"Doctor Wang is not Chinese."
So the title always comes after the name in Chinese? I wrote 医生王不是中国人 and it was incorrect.
Yeah, it's similar to how Japanese honorifics work. FYI, the word doctor (in the sense of having a pHd) is 博士 in Chinese (I'm a native speaker).
谢谢! I assumed 医生 was medical doctor. Is it the same for describing a person of any profession, or only certain titles? I don't know any Japanese.
Generally, the profession or title must have no more than two characters and is usually honorable in the traditional view. But actually the rule is not very clear.
traditionally honorable jobs
王首相(prime minister): Never seen, but it does work on foreign prime ministers.
王国王(king) / 皇帝(emperor): Not for monarchs in East Asia. Sometimes okay for monarchs of other countries.
王司机(driver): okay, but not for addressing people
王警察(police): same as above
王学生(student): okay, but almost never used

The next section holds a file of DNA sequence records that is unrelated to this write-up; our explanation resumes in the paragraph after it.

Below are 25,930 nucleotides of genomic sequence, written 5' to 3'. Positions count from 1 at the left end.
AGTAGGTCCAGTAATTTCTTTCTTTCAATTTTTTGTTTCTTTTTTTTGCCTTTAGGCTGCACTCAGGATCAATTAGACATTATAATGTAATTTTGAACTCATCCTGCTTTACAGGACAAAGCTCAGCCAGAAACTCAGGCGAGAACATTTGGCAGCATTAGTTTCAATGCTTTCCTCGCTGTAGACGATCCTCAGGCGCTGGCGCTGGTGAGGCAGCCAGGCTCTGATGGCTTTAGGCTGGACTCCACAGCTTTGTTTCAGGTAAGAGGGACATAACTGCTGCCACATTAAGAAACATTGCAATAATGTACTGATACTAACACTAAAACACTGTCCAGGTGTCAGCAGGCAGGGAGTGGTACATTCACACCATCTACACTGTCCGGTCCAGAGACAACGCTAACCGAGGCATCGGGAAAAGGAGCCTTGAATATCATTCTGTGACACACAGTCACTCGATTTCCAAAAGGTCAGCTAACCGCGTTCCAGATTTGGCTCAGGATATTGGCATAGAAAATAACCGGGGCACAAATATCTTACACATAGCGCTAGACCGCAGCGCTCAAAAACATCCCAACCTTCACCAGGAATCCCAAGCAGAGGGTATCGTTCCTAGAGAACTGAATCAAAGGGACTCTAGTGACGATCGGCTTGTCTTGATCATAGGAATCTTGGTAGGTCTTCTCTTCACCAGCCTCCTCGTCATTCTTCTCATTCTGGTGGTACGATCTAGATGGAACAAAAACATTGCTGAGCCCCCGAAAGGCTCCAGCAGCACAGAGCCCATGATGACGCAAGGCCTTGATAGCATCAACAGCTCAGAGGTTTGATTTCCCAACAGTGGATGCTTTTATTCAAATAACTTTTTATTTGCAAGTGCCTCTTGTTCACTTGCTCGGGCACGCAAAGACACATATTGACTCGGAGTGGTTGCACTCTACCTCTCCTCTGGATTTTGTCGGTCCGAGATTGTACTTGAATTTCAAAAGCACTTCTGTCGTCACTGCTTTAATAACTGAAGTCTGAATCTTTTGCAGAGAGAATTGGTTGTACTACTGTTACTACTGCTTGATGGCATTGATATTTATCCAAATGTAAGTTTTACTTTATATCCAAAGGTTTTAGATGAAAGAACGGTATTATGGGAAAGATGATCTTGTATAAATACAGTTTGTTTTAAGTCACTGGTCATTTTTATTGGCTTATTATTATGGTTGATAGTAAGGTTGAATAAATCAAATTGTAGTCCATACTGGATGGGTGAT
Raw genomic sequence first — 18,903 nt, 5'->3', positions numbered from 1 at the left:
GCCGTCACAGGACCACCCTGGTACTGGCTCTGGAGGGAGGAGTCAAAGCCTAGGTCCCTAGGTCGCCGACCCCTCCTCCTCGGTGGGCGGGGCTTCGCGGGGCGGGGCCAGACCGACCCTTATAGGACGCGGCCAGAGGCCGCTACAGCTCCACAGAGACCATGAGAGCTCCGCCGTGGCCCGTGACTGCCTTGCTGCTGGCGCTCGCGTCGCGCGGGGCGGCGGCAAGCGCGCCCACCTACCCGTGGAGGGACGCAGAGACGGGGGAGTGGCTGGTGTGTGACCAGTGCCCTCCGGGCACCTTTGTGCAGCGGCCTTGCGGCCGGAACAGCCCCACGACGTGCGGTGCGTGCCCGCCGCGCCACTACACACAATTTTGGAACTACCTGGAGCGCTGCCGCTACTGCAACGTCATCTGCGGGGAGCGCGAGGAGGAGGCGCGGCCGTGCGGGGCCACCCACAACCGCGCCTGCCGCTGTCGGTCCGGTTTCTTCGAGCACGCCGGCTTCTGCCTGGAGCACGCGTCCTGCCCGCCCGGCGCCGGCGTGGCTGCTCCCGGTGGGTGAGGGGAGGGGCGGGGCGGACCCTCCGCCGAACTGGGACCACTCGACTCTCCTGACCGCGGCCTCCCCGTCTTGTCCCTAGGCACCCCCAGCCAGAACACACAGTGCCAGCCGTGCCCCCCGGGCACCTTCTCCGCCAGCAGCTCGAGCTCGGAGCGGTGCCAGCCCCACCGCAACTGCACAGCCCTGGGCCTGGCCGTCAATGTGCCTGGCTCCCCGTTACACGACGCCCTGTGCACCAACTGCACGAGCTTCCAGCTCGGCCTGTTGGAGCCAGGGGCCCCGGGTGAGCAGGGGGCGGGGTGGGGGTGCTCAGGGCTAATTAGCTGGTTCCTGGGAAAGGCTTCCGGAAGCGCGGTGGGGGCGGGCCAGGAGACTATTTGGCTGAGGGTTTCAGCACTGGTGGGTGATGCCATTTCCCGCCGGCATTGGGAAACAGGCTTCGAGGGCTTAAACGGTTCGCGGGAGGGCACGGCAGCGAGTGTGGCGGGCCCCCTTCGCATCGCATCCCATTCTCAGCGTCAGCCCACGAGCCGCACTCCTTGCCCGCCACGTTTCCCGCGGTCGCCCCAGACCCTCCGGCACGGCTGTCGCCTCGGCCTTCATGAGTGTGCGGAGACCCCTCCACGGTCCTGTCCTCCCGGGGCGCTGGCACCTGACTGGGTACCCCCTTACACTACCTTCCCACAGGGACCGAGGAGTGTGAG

王师傅(master): for addressing workers traditionally regarded as "craftsmen", which includes most physical laborers in modern world like drivers, plumbers, etc. except farmers. Here "master" means guild master in old times.
Most professions don't have titles you can refer them to eg you can't say 工程师李 or 李工程师 if Li is an engineer.
If you typed that manually, then the answer is marked wrong since the developers missed typed alternatives/translations.
So your answer is correct!
No that's not correct. Don't say 医生王. Usually this pattern is used for nicknames, often a bit prejorative. e.g. 跛子李 / The lamed Li.
(Someone else has given you a down vote already.)
I downvoted him because as a native speaker, we don't talk like that.
I downvoted because this is a place of learning, not misinformation. (If you don't know, that's fine, but don't pretend you do. It just confuses other people and slows your own learning.)
Hm... nobody never fails and I think it's sufficient that it's clarified.
Personally I like NaruSamaruk0. He does know Chinese well.